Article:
“Much of this is still speculative – we don’t know where the adult males are, but assume they remain north, as is known to be the case with their closest relative, the boreal owl,” Weidensaul said. “The suspicion is that the males (again, like boreal owls) move nomadically to find areas with large numbers of mice, then set up territories there and wait for the females to return come spring.”
It’s just a theory. Researchers are working on radio telemetry tracking to better understand what the adult males are doing during the non-breeding season. But even with over 120 banding stations and nearly half a million owls banded to date, researchers are just beginning to unravel exactly what is going on with these owls.
* * *
Over 800 acres or approximately one-third of Kelleys Island is protected in its natural state. Of this, the Cleveland Museum of Natural History stewards 196 acres, or 25 percent of the preserve land on the island.
The 28-acre Scheele Preserve on the northeast corner of the island protects a rare alvar forest habitat of hackberry, juniper, and rough-leaf dogwood trees.
We found Tom Bartlett at the entrance of the preserve, puffing on a giant cigar and cracking jokes with a small group huddled around his pavilion tent.
Bartlett is a retired biology teacher and research associate with the Cleveland Museum of Natural History. He is a master bird bander, hosting a long-term owl research project for over a decade in this location.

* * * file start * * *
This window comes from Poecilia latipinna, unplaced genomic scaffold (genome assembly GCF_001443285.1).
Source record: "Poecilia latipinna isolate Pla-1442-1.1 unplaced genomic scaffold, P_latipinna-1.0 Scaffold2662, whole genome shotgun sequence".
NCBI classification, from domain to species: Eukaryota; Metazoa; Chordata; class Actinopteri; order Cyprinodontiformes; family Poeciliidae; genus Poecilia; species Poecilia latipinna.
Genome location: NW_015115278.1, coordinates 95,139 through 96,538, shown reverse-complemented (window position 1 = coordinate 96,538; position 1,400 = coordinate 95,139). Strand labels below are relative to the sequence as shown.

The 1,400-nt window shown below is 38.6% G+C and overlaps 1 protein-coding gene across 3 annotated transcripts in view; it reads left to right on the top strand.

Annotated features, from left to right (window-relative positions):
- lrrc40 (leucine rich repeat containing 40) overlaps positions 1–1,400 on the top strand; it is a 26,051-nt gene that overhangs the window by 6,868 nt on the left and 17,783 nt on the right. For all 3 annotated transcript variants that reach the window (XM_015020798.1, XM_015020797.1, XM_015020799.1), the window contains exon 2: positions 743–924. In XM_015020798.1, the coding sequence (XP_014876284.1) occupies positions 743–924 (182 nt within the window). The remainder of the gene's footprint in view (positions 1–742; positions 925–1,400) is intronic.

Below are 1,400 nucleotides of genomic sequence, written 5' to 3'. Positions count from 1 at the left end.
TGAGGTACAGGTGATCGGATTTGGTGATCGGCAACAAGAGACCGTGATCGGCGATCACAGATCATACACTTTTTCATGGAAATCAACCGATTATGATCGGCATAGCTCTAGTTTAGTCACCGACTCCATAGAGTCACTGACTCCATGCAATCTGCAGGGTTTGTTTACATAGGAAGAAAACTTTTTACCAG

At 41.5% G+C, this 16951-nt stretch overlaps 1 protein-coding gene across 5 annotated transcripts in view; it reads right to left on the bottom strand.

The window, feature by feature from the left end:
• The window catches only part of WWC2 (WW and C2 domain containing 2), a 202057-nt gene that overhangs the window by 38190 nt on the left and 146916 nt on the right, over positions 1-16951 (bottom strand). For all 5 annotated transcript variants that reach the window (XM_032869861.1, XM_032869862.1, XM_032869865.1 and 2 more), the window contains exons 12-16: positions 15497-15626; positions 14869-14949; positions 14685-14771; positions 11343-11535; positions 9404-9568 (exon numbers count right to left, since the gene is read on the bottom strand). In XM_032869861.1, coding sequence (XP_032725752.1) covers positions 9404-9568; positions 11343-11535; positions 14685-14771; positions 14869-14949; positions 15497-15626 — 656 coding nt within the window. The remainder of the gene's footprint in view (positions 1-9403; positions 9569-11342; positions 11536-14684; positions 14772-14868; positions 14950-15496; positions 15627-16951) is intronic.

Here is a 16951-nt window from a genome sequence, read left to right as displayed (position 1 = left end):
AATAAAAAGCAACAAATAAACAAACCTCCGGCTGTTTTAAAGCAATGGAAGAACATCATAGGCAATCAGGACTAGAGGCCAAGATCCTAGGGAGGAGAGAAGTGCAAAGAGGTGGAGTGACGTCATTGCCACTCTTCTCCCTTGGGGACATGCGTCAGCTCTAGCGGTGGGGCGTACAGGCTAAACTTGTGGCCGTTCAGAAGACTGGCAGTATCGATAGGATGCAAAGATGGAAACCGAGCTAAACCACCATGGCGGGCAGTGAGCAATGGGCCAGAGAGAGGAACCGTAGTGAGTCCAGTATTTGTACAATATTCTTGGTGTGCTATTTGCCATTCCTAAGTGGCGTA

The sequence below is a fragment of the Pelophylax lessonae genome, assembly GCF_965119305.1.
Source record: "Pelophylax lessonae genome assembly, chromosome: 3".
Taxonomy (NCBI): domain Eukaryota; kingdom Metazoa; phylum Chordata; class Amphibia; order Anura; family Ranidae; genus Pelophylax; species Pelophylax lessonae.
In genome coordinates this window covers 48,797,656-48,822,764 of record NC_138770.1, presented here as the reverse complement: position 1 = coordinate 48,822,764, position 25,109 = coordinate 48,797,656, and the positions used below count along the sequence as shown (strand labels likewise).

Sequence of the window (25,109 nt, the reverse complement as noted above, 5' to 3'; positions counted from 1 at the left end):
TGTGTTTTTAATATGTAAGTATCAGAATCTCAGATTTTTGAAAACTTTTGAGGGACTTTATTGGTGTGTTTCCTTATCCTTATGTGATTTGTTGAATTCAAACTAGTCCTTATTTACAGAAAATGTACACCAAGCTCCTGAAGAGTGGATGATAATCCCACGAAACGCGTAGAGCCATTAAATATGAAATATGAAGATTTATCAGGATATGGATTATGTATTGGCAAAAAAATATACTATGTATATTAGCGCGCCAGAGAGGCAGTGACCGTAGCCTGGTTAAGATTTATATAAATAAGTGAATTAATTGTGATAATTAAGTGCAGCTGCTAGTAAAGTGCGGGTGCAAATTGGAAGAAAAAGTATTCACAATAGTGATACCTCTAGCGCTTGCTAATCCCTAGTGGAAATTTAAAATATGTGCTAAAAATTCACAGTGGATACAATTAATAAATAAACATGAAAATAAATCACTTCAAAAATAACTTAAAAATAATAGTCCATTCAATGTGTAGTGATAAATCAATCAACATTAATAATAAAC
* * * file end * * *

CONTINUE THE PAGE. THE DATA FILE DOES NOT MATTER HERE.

The banding is open to the public and a half-dozen people wearing headlamps had shown up by 7 p.m. Bartlett had strung a series of mist nets that looked like very fine volleyball nets throughout the woods, strategically placed to capture curious owls attracted by the audio-lure.
The study protocol dictated that the call be played at forty decibels. The repetitive sound quickly bored its way into my skull. The call reminded me of a wheezy plastic toy my kid might squeeze to drive me nuts.
“All of the fishermen who stay at the camp nearby this time of year know about it,” Bartlett said. “They’ll stop by the banding station and say, ‘Hey Tom, that call drives me crazy. I hear it all night long, and now I’m hearing that sound in my head!’”
A timer went off to remind us to check the traps every thirty minutes and I followed Tom out into the woods to take the first look at the nets.
I glanced up to see the incredible night sky. Out on the island, far from the lights of the mainland, the whole galaxy seemed to be visible – a terrifying swirl of nebulae and stars.
I imagined it would be a much better world if more of us could look up every night and see clearly into the cold, infinite depth of space. The experience tends to override any delusions of grandeur or self-importance and reinforces the fact that we’re all trapped on this very finite, tiny ball together, and could probably be nicer to each other.
The first two trips to the nets yielded no captures.
But then on the third trip, Bartlett caught his fourteenth owl of the 2015-16 season.
We surrounded Bartlett with our collective headlamps as he disentangled the trapped little raptor. He worked the fine mesh around the talons and sharp beak without gloves. The skin on his hands looked like leather from years of gently but authoritatively gripping wild animals.
The birds often claw him and sometimes they bite. Sometimes, the cuts get infected with avian-born viruses.
“One day in 1988, after banding birds all day, I woke up with all of my joints swollen and painful,” Bartlett said. “I went to the hematologist and when he pricked my finger and put it under a microscope he said ‘Holy smokes, look at these red blood cells!’ They were all chunky and granular-looking. It wasn’t Epstein-Barr, so they didn’t pursue any treatment. But it wore me down. I was in recovery for six weeks.”